Answer: He arrested us on the steamboat and told us to go to the tavern, and there he permitted us to remain until the next morning. He took the negroes away from us and kept them all the time. He did not speak of any writ when he took us on the steamboat. The next morning we went to Mott?s house and he told us to stay there until he returned, which he did in a little time, and then took us with a warrant and said he was going to send over the river to get a magistrate to try us. He kept us in a small room in his house, and kept a guard over us the whole time we were at his house.

Question 4th by same:
State what was the object of your father, Colson and yourself in going from the tavern the next morning to Mott?s house
Answer: To try to get the negroes back again.
A. J. Carroll Cooley
Question 5th by same:
When was it your first saw David Patterson, the plaintiff in this case.
Answer: I saw him the first night I got there. My father and Mott went onto a boat store with the negroes from the steam boat. I went on after a while, at which time I heard Patterson say the he would keep off this trial until Jonathan Cooley, who lived at Paduky, twelve miles below, could get there.

Question 6th by same:
State who Mr. Patterson is, if you know what is his occupation, and what your father and Colson employed him to do and how they happened to employee him.
Answer: I had not much acquaintance in Smithland. From his conversation with my father, I thought that night he was a lawyer, and the next day I saw him attending in a store, which caused me to believe he was not a lawyer. From his representations to my father, he took him to be a lawyer, and employed him in their difficulty.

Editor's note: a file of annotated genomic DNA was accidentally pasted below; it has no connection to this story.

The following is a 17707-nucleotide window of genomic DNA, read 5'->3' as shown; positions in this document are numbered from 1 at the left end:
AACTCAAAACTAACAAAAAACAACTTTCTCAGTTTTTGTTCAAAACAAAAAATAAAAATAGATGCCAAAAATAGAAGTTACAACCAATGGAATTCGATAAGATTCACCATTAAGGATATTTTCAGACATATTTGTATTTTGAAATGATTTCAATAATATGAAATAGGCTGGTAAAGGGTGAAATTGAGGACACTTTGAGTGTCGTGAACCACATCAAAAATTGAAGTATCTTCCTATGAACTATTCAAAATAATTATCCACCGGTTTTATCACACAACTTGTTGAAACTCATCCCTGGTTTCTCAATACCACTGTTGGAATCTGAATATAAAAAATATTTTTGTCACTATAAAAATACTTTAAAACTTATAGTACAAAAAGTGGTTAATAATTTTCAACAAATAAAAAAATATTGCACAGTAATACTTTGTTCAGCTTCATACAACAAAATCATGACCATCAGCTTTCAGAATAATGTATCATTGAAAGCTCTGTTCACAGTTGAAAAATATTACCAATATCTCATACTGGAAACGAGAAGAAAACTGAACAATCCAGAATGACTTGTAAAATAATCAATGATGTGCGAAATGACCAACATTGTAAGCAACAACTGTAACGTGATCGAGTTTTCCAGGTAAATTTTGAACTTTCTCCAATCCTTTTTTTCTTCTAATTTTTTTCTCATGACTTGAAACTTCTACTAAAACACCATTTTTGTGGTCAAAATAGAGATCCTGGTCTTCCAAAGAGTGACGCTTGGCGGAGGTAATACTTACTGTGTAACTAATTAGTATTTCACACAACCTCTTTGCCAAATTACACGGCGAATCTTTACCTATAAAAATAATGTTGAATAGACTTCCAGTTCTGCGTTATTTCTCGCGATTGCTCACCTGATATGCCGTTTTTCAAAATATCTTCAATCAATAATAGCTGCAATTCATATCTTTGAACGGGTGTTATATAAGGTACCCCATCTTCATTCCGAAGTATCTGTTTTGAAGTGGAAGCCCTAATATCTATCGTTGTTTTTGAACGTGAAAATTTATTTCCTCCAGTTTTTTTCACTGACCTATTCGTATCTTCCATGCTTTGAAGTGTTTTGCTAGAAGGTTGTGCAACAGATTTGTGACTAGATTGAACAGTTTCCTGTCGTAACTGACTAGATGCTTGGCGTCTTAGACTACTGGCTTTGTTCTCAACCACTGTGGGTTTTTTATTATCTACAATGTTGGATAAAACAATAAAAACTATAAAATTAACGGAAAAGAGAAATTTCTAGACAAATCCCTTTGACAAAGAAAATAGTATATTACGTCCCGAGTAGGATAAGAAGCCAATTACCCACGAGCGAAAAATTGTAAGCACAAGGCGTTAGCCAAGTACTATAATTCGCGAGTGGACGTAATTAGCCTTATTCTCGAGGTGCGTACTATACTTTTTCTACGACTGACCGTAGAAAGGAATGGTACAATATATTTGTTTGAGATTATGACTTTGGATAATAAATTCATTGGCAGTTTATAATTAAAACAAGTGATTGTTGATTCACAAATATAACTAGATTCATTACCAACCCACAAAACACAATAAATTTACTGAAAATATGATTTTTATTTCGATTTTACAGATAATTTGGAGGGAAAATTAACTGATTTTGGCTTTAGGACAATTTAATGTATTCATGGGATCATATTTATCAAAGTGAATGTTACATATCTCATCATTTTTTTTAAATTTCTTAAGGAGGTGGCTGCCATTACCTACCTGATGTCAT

A. J. Carroll Cooley

Question 7th by same:
You state that on the next day, Mott arrested you there at his home. State how long he kept you confined and how you were released.
Answer: He took us in the morning with a warrant and kept us until midday or evening. He came to us and told us to walk down to Mr. Patterson?s Store ? it is all fixed. We went there. I saw my father, Patterson and Colson talking by themselves very low. Then Patterson went with us towards the back door and pointed which way to go, and we went out the back end of town, by which I understood it was arranged for us to make our escape as quick as possible.

Question 8th by same:
State whether or not your father and Colson walked off with Mott and Patterson several times whilst you were confined at Mott?s house, and if so, for what purpose.
Answer: They did have several private walks. I understood from father and Colson that they were making some arrangements to get off. They did not take me with them.

Question 9th by same:
State whether or not it was by consent and contrivance of Mott and Patterson that you were permitted to escape.
Answer: It was.

Question 10th by same:
State whether or not your father was not willing to meet the charge of kidnapping the negroes after the arrival of Jonathan Cooley from Smithland, who was expected but that Mott, conspiring with Patterson, was for hurrying you into a trial and finally permitted you to escape.
Answer: Yes it was so.

Question 11th by the same:
Do you know of your father and Colson, or either of them, paying money to Patterson and Mott, or either of them, and executing their note to Patterson in consideration of permitting them to escape.